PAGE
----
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Hoffmann, R. A wiki for the life sciences where authorship matters. Nature Genetics (2008)

The chromosome translocation t(7;11)(p15;p15) in acute myeloid leukemia results in fusion of the NUP98 gene with a HOXA cluster gene, HOXA13, but not HOXA9.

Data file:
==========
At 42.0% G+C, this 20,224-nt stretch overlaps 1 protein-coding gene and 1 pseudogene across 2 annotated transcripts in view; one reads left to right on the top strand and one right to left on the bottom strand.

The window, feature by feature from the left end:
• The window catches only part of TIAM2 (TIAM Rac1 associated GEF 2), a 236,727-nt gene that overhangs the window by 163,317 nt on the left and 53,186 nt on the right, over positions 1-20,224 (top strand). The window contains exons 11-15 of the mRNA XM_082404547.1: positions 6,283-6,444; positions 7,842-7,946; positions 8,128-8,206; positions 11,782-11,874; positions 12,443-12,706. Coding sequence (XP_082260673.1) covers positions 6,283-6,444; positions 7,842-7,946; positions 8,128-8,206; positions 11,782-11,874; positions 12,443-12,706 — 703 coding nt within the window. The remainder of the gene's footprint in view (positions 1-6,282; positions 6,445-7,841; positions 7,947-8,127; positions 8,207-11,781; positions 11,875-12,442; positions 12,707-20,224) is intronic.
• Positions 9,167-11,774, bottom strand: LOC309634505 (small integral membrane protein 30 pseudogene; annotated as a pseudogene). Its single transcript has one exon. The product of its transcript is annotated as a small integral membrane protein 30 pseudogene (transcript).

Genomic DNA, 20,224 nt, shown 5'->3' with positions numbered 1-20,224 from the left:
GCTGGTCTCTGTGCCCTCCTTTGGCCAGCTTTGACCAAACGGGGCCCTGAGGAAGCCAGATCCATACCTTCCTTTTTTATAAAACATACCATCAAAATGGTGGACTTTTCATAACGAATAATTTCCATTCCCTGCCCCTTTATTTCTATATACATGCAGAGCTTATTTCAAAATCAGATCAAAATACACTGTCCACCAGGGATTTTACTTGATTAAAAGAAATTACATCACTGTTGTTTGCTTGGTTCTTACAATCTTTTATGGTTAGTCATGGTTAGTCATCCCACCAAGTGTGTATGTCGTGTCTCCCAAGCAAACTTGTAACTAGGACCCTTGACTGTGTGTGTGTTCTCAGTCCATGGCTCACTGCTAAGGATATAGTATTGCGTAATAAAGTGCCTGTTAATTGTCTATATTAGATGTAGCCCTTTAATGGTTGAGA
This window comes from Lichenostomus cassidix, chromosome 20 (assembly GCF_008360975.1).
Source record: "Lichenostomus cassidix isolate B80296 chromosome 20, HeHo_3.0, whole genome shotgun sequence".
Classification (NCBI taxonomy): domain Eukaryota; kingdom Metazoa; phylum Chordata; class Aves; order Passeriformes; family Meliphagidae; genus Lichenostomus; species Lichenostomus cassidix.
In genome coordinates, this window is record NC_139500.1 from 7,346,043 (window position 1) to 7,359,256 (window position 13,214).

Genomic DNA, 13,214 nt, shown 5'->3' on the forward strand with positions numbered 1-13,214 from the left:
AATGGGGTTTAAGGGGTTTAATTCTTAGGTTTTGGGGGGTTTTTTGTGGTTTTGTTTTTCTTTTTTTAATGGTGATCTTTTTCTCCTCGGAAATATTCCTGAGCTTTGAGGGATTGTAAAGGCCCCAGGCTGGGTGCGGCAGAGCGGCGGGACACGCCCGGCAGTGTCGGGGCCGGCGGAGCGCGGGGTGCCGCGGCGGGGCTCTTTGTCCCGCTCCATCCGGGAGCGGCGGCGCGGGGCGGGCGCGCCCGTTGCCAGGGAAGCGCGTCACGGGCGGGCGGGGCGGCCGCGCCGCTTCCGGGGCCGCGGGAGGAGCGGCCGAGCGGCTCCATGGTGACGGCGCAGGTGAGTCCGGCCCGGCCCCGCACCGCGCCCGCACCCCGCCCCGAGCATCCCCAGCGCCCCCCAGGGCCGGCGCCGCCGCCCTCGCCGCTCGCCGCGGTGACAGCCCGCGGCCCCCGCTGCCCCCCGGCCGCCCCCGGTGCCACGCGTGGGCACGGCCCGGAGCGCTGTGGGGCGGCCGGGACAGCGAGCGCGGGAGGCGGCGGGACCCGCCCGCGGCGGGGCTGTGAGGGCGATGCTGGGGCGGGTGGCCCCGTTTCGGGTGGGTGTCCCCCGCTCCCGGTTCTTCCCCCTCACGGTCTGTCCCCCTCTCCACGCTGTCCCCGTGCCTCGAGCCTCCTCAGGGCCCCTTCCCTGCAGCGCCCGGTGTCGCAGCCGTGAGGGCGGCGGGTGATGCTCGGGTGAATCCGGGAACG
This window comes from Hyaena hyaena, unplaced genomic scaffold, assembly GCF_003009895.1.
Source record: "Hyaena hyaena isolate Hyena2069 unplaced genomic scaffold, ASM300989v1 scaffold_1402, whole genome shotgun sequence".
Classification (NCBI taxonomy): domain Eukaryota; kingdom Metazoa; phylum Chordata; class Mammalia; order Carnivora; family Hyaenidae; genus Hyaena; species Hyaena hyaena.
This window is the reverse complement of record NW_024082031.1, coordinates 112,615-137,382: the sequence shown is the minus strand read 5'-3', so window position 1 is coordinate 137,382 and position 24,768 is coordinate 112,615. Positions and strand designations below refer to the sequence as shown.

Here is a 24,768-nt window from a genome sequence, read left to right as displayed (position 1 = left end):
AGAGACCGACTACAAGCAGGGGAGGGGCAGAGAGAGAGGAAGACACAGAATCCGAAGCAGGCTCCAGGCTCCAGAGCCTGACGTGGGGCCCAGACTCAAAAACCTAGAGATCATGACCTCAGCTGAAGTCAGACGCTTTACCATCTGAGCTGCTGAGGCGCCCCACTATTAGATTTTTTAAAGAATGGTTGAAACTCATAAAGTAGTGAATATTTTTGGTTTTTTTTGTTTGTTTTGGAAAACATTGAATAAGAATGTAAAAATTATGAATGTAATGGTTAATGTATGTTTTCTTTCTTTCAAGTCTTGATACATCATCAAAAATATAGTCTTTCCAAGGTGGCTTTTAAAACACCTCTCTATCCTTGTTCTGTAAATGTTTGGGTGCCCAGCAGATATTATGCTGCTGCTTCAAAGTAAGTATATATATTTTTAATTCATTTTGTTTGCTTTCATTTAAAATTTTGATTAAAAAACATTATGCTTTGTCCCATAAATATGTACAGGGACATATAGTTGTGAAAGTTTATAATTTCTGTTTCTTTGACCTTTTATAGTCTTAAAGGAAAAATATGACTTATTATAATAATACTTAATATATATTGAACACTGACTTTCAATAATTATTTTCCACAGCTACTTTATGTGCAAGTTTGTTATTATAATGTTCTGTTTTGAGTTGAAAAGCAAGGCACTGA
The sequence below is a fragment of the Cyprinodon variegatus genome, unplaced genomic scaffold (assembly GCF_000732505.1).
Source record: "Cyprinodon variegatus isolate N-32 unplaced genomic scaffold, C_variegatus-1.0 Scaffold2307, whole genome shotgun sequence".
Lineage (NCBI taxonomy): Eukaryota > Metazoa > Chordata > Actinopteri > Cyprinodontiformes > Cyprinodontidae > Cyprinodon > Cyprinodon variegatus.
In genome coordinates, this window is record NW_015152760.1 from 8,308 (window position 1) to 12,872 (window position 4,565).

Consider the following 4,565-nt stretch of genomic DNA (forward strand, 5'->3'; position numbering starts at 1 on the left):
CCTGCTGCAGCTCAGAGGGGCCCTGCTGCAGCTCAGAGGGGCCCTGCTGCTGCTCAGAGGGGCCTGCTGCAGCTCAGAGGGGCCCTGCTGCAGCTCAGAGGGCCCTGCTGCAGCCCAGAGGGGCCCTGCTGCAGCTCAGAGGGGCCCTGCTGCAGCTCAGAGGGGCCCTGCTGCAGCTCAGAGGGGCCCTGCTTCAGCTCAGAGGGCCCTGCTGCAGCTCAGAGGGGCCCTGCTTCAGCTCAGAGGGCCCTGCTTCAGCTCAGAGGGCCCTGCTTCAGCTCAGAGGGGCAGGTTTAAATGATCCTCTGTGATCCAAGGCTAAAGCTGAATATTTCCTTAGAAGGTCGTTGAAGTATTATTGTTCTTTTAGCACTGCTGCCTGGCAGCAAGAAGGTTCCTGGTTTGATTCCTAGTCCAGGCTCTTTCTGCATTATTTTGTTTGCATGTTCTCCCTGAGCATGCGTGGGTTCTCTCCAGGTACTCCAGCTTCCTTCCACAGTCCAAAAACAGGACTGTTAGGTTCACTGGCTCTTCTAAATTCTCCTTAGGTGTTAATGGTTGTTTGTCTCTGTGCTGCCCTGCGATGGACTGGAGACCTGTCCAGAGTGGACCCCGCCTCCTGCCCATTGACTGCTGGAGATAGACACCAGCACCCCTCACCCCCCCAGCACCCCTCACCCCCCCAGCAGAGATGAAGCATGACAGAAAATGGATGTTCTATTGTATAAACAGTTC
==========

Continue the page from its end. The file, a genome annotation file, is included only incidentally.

The nucleoporin gene NUP98 has been reported to be fused to 9 partner genes in hematologic malignancies with 11p15 translocations. The NUP98-HOXA9 fusion gene has been identified in acute myeloid leukemia (AML) and chronic myelogenous leukemia with t(7;11)(p15;p15). We report here a novel NUP98 partner gene, HOXA13, in a patient with de novo AML having t(7;11)(p15;p15). The HOXA13 gene is part of the HOXA cluster genes and contains 2 exons, encoding a protein of 338 amino acids with a homeodomain. The NUP98-HOXA13 fusion protein consists of the N-terminal phenylalanine-glycine repeat motif of NUP98 and the C-terminal homeodomain of HOXA13, similar to the NUP98-HOXA9 fusion protein. Reverse transcriptase-polymerase chain reaction (RT-PCR) analysis in various leukemic cell lines showed that the HOXA13 gene was expressed significantly more frequently in acute monocytic leukemic cell lines than in other leukemic cell lines (P = 0.039). HOXA13 and three HOXA cluster genes ( A9, A10, A11) located at the 5' end of the HOXA9 gene were frequently expressed in myeloid leukemic cell lines. Our results revealed that t(7;11)(p15;p15) was not a single chromosomal abnormality at the molecular level. The protein encoded by the NUP98-HOXA13 fusion gene is similar to that encoded by NUP98-HOXA9, and the expression pattern of the HOXA13 gene in leukemic cell lines is similar to that of the HOXA9 gene, suggesting that the NUP98-HOXA13 fusion protein may play a role in leukemogenesis through a mechanism similar to that of the NUP98-HOXA9 fusion protein.[1]


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